What was really great about going to a literary festival is not just to hear your favourite authors talk about their books and lives, but to also be exposed to new and previously unheard of authors who you may not automatically pick up in a bookshop but whose world view and words entice you to try out their writings and you come away with a new list of books for your wish list.

I enjoyed a wonderfully mellow evening at The Closenberg Hotel, a tuk tuk ride away from the Galle Fort as Ashok Ferrey, together with some friends, read from his new novel Serendipity. We sat in the garden surrounded by bougainvillea and overlooking the sea, and we didn’t mind the mosquitoes so much because we were laughing too hard. The Closenberg is somewhere my family always stopped by for tea and lime-juice every time we drove down south so it was nice to become reaquainted with the historic hotel.

Some of my favourite moments at the 2010 GLF included a talk given by Richard Boyle about books published about Ceylon (as Sri Lanka was then called) from the mid-sixteenth century to the present. Although he focused on books in English (there are probably as many books in Dutch and Portuguese as parts of Ceylon were ruled by both countries for many years) it was interesting to see the impressions that the people of Ceylon gave to the foreigners who tried to subdue and rule them. Even the infamous Aleister Crowley had made a pit stop in Sri Lanka!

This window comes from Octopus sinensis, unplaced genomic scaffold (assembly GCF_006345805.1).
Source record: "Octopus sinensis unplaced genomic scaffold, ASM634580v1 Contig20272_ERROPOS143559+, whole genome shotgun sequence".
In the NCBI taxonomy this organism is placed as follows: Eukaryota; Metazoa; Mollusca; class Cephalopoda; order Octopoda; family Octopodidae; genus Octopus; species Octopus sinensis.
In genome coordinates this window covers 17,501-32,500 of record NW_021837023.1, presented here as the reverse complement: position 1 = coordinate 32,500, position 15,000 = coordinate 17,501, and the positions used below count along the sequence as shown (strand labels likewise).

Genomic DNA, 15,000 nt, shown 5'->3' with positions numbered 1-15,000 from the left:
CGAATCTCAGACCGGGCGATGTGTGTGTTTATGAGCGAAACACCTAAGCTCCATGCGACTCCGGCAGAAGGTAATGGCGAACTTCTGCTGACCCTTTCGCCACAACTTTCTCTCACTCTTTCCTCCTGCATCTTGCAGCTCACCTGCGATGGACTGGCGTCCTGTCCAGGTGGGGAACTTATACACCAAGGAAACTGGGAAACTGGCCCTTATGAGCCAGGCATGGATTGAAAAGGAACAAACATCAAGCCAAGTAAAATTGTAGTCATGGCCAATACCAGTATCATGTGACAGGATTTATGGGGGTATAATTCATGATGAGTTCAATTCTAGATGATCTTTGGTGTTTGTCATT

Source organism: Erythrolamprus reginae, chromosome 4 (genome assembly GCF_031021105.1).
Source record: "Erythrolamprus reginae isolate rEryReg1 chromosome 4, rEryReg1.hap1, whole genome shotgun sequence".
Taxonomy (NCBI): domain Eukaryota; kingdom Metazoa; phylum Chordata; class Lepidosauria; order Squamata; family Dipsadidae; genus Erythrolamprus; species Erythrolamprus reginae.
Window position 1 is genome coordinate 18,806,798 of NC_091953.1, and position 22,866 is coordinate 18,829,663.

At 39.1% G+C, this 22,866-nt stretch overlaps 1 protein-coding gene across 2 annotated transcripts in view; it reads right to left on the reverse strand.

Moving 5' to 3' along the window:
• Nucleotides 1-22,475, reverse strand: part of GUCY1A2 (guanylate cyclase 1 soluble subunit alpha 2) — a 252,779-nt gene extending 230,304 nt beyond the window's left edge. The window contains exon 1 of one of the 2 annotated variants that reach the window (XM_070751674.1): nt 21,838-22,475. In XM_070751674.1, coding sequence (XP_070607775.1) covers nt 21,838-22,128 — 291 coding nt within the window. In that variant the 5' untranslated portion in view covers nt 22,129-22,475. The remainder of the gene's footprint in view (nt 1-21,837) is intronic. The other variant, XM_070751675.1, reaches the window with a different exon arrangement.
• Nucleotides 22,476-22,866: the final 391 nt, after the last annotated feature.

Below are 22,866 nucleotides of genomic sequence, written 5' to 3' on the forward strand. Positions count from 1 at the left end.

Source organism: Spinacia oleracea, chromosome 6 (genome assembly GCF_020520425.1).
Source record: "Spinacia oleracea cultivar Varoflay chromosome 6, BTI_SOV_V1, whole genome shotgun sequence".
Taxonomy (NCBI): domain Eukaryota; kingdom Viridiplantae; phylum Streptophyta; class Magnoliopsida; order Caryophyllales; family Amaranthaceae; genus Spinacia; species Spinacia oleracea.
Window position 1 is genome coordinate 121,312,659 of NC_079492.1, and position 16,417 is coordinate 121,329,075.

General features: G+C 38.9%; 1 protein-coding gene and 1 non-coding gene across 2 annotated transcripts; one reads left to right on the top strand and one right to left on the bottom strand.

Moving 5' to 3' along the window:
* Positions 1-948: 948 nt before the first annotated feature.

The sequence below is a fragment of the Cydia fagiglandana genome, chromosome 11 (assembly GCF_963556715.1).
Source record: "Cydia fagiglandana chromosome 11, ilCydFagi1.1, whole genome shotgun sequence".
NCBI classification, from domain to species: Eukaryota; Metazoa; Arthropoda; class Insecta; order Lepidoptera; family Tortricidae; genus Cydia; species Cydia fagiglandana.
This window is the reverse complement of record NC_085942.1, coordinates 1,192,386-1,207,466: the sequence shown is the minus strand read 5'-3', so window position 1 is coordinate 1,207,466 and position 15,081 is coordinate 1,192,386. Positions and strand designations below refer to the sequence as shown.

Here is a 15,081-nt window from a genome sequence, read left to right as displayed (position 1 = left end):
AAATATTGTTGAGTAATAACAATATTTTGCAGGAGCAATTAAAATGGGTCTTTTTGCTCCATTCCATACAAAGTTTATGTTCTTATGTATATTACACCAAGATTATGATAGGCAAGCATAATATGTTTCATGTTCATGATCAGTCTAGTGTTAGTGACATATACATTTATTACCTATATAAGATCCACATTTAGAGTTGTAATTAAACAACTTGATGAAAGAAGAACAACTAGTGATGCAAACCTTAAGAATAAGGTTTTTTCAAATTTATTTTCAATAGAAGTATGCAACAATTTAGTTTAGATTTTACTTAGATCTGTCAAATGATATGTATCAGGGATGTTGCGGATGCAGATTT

And the other two memorable events weren’t book-related but gave a flavour of the cultural heritage of Sri Lanka. There were two free outdoor concerts by the Ravibandu Vidyapathi Drum Ensemble and the Chitrasena Dance Company that were the highlight of my 4 days in Galle. The performances were a brilliant fusion of the traditional with the modern. Surrounded by twinkling floor lights, we saw the drummers and dancers in the dark under the giant trees in the central Law Court Square. It was a magical ending to a brilliant festival.

There’s only two and a half months left before I fly off to sunny climes and needless to say I CANNOT wait. London has become extremely chilly all of a sudden and I’m missing my sunshine. My fingers feel frostbitten without gloves and my head is missing my hat. OK, so I’m a hypochondriac and it’s not really that bad, but seriously, I feel I’ve forgotten what Winter is like. Everything seems new and fresh this year. The cold, the sudden darkness, this feeling of mono no aware. I kind of like it. Makes me feel all tingly and alive.